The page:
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I'm working on some serialization routines, and I need a way to get the type of an input array.

Let's say I have the following object:

class myclass {
    public int foo;
    public byte[] bar;

Now I can get the type of myclass.foo by using GetType(). And if I say that "myclass.bar = new byte[0]", I can infer that bar is an array of bytes by using GetElementType(), HasElementType, and IsArray.

However if I never set bar and just leave it as null, I can't find a way to get the type info off the object. If I do myclass.foo.GetType() all I get is a null value.

Is there anyway to infer the type of "bar" in this case?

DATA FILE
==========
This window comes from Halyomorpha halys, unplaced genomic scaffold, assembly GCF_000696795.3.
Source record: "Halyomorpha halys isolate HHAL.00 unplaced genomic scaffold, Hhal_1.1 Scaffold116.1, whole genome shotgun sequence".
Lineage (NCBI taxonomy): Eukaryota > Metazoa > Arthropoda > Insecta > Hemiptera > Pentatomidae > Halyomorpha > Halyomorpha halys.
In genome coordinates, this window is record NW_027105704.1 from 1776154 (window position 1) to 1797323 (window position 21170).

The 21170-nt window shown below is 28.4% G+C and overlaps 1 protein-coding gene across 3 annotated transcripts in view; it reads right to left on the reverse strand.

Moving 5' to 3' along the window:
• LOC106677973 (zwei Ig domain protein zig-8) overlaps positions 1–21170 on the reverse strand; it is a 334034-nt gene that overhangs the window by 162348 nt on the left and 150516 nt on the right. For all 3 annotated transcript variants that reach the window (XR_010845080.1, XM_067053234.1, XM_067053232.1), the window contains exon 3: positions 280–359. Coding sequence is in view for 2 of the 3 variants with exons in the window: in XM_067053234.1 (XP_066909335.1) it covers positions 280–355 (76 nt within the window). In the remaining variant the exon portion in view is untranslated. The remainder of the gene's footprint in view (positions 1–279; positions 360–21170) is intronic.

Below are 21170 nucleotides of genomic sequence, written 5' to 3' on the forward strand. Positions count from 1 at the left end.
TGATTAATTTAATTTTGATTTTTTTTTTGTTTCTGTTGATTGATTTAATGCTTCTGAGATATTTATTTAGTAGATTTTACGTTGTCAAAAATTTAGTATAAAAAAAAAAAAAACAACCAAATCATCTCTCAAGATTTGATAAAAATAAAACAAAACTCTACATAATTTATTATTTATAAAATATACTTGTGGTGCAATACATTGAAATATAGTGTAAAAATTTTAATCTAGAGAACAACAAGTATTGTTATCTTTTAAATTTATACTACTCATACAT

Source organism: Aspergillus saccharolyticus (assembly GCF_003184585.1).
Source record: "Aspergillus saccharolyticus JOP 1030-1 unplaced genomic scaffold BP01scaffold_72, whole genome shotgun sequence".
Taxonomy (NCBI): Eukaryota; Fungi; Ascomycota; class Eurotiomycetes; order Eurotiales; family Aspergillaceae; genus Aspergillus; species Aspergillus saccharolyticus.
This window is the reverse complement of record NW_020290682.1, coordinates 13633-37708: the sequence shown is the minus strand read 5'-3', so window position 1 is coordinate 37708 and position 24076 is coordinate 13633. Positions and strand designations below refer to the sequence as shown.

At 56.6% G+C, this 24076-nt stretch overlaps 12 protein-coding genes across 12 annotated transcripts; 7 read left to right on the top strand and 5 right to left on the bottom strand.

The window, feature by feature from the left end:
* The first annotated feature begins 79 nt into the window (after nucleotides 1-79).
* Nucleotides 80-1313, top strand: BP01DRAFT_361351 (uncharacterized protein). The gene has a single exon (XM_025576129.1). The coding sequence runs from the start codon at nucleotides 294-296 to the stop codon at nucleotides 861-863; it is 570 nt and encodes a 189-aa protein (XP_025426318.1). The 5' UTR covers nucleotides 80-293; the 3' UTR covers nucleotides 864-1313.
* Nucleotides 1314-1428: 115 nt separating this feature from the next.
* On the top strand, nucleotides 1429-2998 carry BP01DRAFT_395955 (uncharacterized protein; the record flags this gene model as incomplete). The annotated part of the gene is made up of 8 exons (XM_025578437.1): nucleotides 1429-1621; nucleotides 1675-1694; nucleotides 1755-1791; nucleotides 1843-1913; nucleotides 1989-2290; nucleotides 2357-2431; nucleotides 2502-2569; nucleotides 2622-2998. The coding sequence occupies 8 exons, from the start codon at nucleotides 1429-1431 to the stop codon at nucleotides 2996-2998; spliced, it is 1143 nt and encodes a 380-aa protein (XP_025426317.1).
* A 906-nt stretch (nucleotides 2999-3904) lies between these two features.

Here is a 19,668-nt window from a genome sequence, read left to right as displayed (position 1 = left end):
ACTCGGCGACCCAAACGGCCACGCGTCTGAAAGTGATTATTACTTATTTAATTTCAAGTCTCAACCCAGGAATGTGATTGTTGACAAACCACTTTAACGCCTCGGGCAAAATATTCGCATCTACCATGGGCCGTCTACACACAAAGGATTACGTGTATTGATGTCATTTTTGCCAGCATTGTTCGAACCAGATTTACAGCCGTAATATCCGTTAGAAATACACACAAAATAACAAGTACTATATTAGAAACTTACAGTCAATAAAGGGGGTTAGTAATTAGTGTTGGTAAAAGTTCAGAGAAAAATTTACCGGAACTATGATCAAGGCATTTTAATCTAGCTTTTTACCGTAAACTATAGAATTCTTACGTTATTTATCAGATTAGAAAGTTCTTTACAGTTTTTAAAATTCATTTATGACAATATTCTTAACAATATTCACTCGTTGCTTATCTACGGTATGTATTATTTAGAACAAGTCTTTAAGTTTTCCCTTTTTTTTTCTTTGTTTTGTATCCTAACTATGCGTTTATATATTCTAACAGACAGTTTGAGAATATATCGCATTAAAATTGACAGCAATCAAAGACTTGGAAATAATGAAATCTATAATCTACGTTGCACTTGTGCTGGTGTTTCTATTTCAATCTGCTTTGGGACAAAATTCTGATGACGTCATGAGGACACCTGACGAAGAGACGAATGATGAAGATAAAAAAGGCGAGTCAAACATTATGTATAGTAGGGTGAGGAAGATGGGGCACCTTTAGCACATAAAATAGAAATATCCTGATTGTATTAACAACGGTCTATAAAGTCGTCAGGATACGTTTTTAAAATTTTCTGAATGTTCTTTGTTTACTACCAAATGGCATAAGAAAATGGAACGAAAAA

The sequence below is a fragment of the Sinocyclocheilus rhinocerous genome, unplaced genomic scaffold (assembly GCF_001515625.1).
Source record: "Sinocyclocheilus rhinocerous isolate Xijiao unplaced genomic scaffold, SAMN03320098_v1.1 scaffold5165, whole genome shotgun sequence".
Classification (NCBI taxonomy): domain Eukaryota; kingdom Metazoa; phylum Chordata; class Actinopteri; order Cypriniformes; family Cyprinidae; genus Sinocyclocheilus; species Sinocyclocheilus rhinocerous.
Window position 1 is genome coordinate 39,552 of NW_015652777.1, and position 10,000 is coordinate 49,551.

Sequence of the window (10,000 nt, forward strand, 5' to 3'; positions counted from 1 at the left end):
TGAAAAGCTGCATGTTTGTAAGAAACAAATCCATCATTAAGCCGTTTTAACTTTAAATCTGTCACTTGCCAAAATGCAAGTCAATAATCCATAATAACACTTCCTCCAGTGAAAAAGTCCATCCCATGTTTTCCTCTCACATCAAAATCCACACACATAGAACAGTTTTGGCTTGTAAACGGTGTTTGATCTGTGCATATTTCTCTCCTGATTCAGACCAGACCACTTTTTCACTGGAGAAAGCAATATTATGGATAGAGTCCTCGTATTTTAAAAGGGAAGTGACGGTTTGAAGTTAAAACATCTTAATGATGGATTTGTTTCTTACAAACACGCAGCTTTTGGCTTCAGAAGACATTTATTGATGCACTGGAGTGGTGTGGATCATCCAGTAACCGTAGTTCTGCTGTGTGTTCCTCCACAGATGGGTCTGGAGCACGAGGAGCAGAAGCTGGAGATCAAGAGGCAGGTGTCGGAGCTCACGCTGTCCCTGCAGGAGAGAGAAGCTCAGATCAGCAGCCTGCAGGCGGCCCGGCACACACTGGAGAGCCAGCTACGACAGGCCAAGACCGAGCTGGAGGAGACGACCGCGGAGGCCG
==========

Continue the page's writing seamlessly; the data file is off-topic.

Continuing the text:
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Here's a related post on SO: stackoverflow.com/questions/1120839/… –  o.k.w Nov 19 '09 at 15:37

2 Answers 2

up vote 4 down vote accepted

A nonexistent object doesn't have a type. It doesn't make sense to get the type of a null reference. What you are looking for is actually the type of the field. You can get that by reflecting over the type declaring the field (in this case, myclass).

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I think reflection should work -

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This doesn't work. You get an null reference exception. –  Joseph Nov 19 '09 at 15:24
I don't get a NullReferenceException with that code, nor should you (unless the field doesn't exist, in which case Type.GetField(string) will return null, but as long as your names are correct you shouldn't get a NullReferenceException). –  jonp Nov 19 '09 at 15:28
dsolimano's method should work, MSDN's reference has something similar: msdn.microsoft.com/en-us/library/t0cs7xez.aspx –  o.k.w Nov 19 '09 at 15:34

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